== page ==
a geographic-region application, executed by said computer processor, wherein said geographic-region application defines the geographic region; and
a market-dynamics-assessment application, executed by said computer processor, wherein said market-dynamics-assessment application:
determines change in the market dynamics relating to a change in credit risk of the geographic region based, at least partially, on the transaction data having the appended geographic-identifiers that is associated with the geographic region as defined by the geographic-region application to thereby generate a determined change in market dynamics for the geographic region and
generates a predicted future change in the market dynamics of the geographic region corresponding to the determined change in market dynamics based, at least partially, on the determined change in market dynamics and the assessment of transaction data appended with geographic-location identifiers obtained from the transaction database.
16. The apparatus of claim 15, further comprising:
a peer-grouping application, executed by said computer processor, wherein said peer-grouping assigns the user-defined geographic regions into a peer group.
17. The apparatus of claim 15, further comprising:
a raw-data application, executed by said computer processor, wherein said raw-data application enables a user to directly access the transaction data.
18. A computer-implemented method, comprising:
receiving transaction data from a plurality of sources, wherein the transaction data comprises a plurality of transactions involving, at least, one business and a consumer;
storing the transaction data in a transaction database;
determining geographic-location identifiers configured to be appended to the transaction data based at least partially on a location of the business-merchant and a home address information of the consumer involved each of the plurality of transactions;
appending geographic-location identifiers to each of the plurality of transactions of the transaction data in the transaction database, wherein each the geographic-location identifiers is indicia separate from the received transaction data;
indexing the transaction database by the geographic-location identifiers appended to the transaction data to thereby provide a transaction database searchable by the geographic-location identifiers;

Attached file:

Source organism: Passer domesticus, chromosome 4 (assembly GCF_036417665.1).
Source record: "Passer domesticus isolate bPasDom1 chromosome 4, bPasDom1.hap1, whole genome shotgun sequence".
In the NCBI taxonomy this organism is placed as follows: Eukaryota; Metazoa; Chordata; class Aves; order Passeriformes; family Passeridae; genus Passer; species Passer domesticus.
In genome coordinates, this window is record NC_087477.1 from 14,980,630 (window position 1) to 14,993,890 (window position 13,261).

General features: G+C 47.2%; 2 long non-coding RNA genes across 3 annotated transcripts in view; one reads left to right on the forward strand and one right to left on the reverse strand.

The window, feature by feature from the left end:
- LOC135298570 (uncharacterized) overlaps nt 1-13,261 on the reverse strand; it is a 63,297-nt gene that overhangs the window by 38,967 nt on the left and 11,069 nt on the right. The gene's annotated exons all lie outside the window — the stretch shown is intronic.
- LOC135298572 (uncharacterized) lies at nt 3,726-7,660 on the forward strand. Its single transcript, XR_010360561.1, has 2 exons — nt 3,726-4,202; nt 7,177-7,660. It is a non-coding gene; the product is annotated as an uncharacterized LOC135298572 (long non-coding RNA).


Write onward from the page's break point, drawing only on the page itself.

providing the transaction database searchable by the geographic-location identifiers appended to the transaction data based at least partially on the indexing the transaction database;
providing a search tool associated with the transaction database, the search tool being useable by a user to search the transaction database for transaction data by the geographic-location identifiers appended to the transaction data;
defining, using the search tool, a geographic region;
obtaining from the transaction database the transaction data appended with the geographic-location identifier that corresponds to the defined geographic region;
determining, using a processing device, change in market dynamics relating to a change in credit risk of the geographic region based on the obtained transaction data appended with the geographic-location identifiers; and
generating, using a processing device, a predicted future change in market dynamics of the geographic region corresponding to the determined change in market dynamics based, at least partially, on the determined change in market dynamics and the obtained transaction data appended with the geographic-location identifiers.
19. The computer-implemented method of claim 18, wherein the transaction data is a plurality of credit- and debit-card transactions received from a plurality of business-merchants.
20. The computer-implemented method of claim 18, wherein the geographic-location identifier identifies a location where the transaction occurred.
21. The computer-implemented method of claim 18, wherein the geographic-location identifier identifies a location of the business-merchant.
22. The computer-implemented method of claim 18, wherein the geographic-location identifier identifies an address of an account holder of the credit- or debit-card account.
23. The computer-implemented method of claim 18, wherein the geographic-region is a plurality of user-defined geographic regions.
24. The computer-implemented method of claim 23, further comprising:
generating a report that assesses the defined geographic region based on the transaction data obtained from the transaction database, wherein the report compares the transaction data of the different user-defined geographic regions.
25. The computer-implemented method of claim 24, further comprising:
assigning the user-defined geographic regions to two or more peer groups.
26. The computer-implemented method of claim 25, further comprising:
generating a report that assesses the defined geographic region based on the transaction data obtained from the transaction database, wherein the report illustrates how the user-defined geographic regions of one of the peer groups are changing relative to the user-defined geographic regions of another one of the peer groups.
27. A computer program product for assessing a geographic region, the computer program product comprising a non-transitory computer-readable medium, wherein the non-transitory computer-readable medium comprises one or more computer-executable code portions that, when executed by a computer, cause the computer to:
collect transaction data from a plurality of transactions involving a business-merchant and a consumer;